# 2.4: Survey Problems

$$\newcommand{\vecs}[1]{\overset { \scriptstyle \rightharpoonup} {\mathbf{#1}} }$$

$$\newcommand{\vecd}[1]{\overset{-\!-\!\rightharpoonup}{\vphantom{a}\smash {#1}}}$$

$$\newcommand{\id}{\mathrm{id}}$$ $$\newcommand{\Span}{\mathrm{span}}$$

( \newcommand{\kernel}{\mathrm{null}\,}\) $$\newcommand{\range}{\mathrm{range}\,}$$

$$\newcommand{\RealPart}{\mathrm{Re}}$$ $$\newcommand{\ImaginaryPart}{\mathrm{Im}}$$

$$\newcommand{\Argument}{\mathrm{Arg}}$$ $$\newcommand{\norm}[1]{\| #1 \|}$$

$$\newcommand{\inner}[2]{\langle #1, #2 \rangle}$$

$$\newcommand{\Span}{\mathrm{span}}$$

$$\newcommand{\id}{\mathrm{id}}$$

$$\newcommand{\Span}{\mathrm{span}}$$

$$\newcommand{\kernel}{\mathrm{null}\,}$$

$$\newcommand{\range}{\mathrm{range}\,}$$

$$\newcommand{\RealPart}{\mathrm{Re}}$$

$$\newcommand{\ImaginaryPart}{\mathrm{Im}}$$

$$\newcommand{\Argument}{\mathrm{Arg}}$$

$$\newcommand{\norm}[1]{\| #1 \|}$$

$$\newcommand{\inner}[2]{\langle #1, #2 \rangle}$$

$$\newcommand{\Span}{\mathrm{span}}$$ $$\newcommand{\AA}{\unicode[.8,0]{x212B}}$$

$$\newcommand{\vectorA}[1]{\vec{#1}} % arrow$$

$$\newcommand{\vectorAt}[1]{\vec{\text{#1}}} % arrow$$

$$\newcommand{\vectorB}[1]{\overset { \scriptstyle \rightharpoonup} {\mathbf{#1}} }$$

$$\newcommand{\vectorC}[1]{\textbf{#1}}$$

$$\newcommand{\vectorD}[1]{\overrightarrow{#1}}$$

$$\newcommand{\vectorDt}[1]{\overrightarrow{\text{#1}}}$$

$$\newcommand{\vectE}[1]{\overset{-\!-\!\rightharpoonup}{\vphantom{a}\smash{\mathbf {#1}}}}$$

$$\newcommand{\vecs}[1]{\overset { \scriptstyle \rightharpoonup} {\mathbf{#1}} }$$

$$\newcommand{\vecd}[1]{\overset{-\!-\!\rightharpoonup}{\vphantom{a}\smash {#1}}}$$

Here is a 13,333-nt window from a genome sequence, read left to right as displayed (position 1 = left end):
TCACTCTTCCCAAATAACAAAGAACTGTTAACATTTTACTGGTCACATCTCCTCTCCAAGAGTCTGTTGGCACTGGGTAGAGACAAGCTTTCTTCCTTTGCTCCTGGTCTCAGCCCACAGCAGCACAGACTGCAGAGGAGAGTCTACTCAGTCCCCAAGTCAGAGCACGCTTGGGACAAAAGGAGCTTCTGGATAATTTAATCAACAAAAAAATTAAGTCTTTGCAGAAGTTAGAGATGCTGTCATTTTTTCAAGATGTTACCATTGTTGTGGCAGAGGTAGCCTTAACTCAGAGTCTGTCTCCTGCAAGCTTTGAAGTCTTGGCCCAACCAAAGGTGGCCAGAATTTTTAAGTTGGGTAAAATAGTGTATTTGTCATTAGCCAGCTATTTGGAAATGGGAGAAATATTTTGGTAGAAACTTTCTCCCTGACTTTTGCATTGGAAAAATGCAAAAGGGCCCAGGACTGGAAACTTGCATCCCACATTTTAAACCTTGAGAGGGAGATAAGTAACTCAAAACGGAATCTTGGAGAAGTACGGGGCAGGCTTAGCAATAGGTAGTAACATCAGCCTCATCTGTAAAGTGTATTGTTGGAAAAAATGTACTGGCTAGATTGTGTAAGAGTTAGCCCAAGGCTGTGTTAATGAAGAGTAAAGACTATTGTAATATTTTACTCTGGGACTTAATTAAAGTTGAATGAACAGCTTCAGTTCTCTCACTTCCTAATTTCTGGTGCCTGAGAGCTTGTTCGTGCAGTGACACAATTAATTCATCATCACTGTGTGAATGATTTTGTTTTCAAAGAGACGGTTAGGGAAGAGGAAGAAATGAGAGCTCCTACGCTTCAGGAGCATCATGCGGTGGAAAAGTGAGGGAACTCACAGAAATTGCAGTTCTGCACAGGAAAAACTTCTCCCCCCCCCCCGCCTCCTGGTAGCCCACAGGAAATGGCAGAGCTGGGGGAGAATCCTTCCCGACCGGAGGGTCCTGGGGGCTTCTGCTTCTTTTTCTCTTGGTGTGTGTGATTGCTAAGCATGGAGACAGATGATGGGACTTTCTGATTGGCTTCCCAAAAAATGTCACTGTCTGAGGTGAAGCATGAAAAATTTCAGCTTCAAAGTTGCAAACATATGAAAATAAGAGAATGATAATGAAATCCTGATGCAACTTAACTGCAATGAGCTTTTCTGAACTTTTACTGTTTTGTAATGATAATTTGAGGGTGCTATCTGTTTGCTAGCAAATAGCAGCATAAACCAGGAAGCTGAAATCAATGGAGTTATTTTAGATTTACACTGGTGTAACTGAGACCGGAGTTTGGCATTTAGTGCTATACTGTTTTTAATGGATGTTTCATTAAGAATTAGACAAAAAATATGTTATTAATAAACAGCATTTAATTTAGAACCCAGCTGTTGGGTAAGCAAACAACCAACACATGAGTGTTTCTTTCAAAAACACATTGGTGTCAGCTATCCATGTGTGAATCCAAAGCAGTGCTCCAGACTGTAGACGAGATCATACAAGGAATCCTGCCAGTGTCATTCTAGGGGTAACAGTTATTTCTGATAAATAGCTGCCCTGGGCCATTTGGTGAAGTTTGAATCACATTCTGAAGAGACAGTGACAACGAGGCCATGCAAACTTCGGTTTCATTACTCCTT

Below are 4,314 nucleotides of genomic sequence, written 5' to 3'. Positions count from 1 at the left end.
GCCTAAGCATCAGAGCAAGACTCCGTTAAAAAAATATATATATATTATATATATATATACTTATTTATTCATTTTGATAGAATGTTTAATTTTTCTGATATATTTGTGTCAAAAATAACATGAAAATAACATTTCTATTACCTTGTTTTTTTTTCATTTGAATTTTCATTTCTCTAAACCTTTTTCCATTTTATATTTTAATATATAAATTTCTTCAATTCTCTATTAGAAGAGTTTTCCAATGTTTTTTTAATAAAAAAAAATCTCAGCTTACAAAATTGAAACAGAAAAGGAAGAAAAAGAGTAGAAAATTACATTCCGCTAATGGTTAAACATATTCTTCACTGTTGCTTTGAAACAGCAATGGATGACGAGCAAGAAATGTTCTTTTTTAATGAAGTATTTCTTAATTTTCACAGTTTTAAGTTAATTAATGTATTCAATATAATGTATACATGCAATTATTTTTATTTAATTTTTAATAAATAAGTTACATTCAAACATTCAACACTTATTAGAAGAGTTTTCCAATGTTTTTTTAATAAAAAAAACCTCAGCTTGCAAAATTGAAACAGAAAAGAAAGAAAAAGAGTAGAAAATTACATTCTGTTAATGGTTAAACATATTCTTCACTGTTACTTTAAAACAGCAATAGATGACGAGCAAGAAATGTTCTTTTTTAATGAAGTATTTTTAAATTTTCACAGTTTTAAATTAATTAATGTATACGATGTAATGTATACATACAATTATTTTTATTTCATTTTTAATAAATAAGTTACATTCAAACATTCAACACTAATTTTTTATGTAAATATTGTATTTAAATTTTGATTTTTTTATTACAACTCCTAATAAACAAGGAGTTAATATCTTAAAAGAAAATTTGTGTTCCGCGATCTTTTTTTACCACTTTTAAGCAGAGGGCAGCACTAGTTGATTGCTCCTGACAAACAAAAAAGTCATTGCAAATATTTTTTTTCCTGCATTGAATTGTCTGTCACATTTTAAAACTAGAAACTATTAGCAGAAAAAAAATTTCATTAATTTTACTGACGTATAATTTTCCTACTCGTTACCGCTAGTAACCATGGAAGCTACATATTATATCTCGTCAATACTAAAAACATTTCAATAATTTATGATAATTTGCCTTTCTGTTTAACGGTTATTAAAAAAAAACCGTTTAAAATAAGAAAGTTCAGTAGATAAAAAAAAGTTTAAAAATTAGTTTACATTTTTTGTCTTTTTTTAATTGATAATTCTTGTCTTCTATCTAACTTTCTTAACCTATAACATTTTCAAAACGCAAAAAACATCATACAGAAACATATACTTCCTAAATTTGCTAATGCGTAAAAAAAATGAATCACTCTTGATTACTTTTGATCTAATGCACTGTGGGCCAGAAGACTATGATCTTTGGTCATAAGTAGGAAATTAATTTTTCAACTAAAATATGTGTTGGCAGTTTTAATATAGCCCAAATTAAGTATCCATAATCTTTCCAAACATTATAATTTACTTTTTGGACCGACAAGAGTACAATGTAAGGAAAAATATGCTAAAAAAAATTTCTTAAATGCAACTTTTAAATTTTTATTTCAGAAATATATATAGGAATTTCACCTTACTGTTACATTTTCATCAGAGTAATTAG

$$\newcommand{\avec}{\mathbf a}$$ $$\newcommand{\bvec}{\mathbf b}$$ $$\newcommand{\cvec}{\mathbf c}$$ $$\newcommand{\dvec}{\mathbf d}$$ $$\newcommand{\dtil}{\widetilde{\mathbf d}}$$ $$\newcommand{\evec}{\mathbf e}$$ $$\newcommand{\fvec}{\mathbf f}$$ $$\newcommand{\nvec}{\mathbf n}$$ $$\newcommand{\pvec}{\mathbf p}$$ $$\newcommand{\qvec}{\mathbf q}$$ $$\newcommand{\svec}{\mathbf s}$$ $$\newcommand{\tvec}{\mathbf t}$$ $$\newcommand{\uvec}{\mathbf u}$$ $$\newcommand{\vvec}{\mathbf v}$$ $$\newcommand{\wvec}{\mathbf w}$$ $$\newcommand{\xvec}{\mathbf x}$$ $$\newcommand{\yvec}{\mathbf y}$$ $$\newcommand{\zvec}{\mathbf z}$$ $$\newcommand{\rvec}{\mathbf r}$$ $$\newcommand{\mvec}{\mathbf m}$$ $$\newcommand{\zerovec}{\mathbf 0}$$ $$\newcommand{\onevec}{\mathbf 1}$$ $$\newcommand{\real}{\mathbb R}$$ $$\newcommand{\twovec}[2]{\left[\begin{array}{r}#1 \\ #2 \end{array}\right]}$$ $$\newcommand{\ctwovec}[2]{\left[\begin{array}{c}#1 \\ #2 \end{array}\right]}$$ $$\newcommand{\threevec}[3]{\left[\begin{array}{r}#1 \\ #2 \\ #3 \end{array}\right]}$$ $$\newcommand{\cthreevec}[3]{\left[\begin{array}{c}#1 \\ #2 \\ #3 \end{array}\right]}$$ $$\newcommand{\fourvec}[4]{\left[\begin{array}{r}#1 \\ #2 \\ #3 \\ #4 \end{array}\right]}$$ $$\newcommand{\cfourvec}[4]{\left[\begin{array}{c}#1 \\ #2 \\ #3 \\ #4 \end{array}\right]}$$ $$\newcommand{\fivevec}[5]{\left[\begin{array}{r}#1 \\ #2 \\ #3 \\ #4 \\ #5 \\ \end{array}\right]}$$ $$\newcommand{\cfivevec}[5]{\left[\begin{array}{c}#1 \\ #2 \\ #3 \\ #4 \\ #5 \\ \end{array}\right]}$$ $$\newcommand{\mattwo}[4]{\left[\begin{array}{rr}#1 \amp #2 \\ #3 \amp #4 \\ \end{array}\right]}$$ $$\newcommand{\laspan}[1]{\text{Span}\{#1\}}$$ $$\newcommand{\bcal}{\cal B}$$ $$\newcommand{\ccal}{\cal C}$$ $$\newcommand{\scal}{\cal S}$$ $$\newcommand{\wcal}{\cal W}$$ $$\newcommand{\ecal}{\cal E}$$ $$\newcommand{\coords}[2]{\left\{#1\right\}_{#2}}$$ $$\newcommand{\gray}[1]{\color{gray}{#1}}$$ $$\newcommand{\lgray}[1]{\color{lightgray}{#1}}$$ $$\newcommand{\rank}{\operatorname{rank}}$$ $$\newcommand{\row}{\text{Row}}$$ $$\newcommand{\col}{\text{Col}}$$ $$\renewcommand{\row}{\text{Row}}$$ $$\newcommand{\nul}{\text{Nul}}$$ $$\newcommand{\var}{\text{Var}}$$ $$\newcommand{\corr}{\text{corr}}$$ $$\newcommand{\len}[1]{\left|#1\right|}$$ $$\newcommand{\bbar}{\overline{\bvec}}$$ $$\newcommand{\bhat}{\widehat{\bvec}}$$ $$\newcommand{\bperp}{\bvec^\perp}$$ $$\newcommand{\xhat}{\widehat{\xvec}}$$ $$\newcommand{\vhat}{\widehat{\vvec}}$$ $$\newcommand{\uhat}{\widehat{\uvec}}$$ $$\newcommand{\what}{\widehat{\wvec}}$$ $$\newcommand{\Sighat}{\widehat{\Sigma}}$$ $$\newcommand{\lt}{<}$$ $$\newcommand{\gt}{>}$$ $$\newcommand{\amp}{&}$$ $$\definecolor{fillinmathshade}{gray}{0.9}$$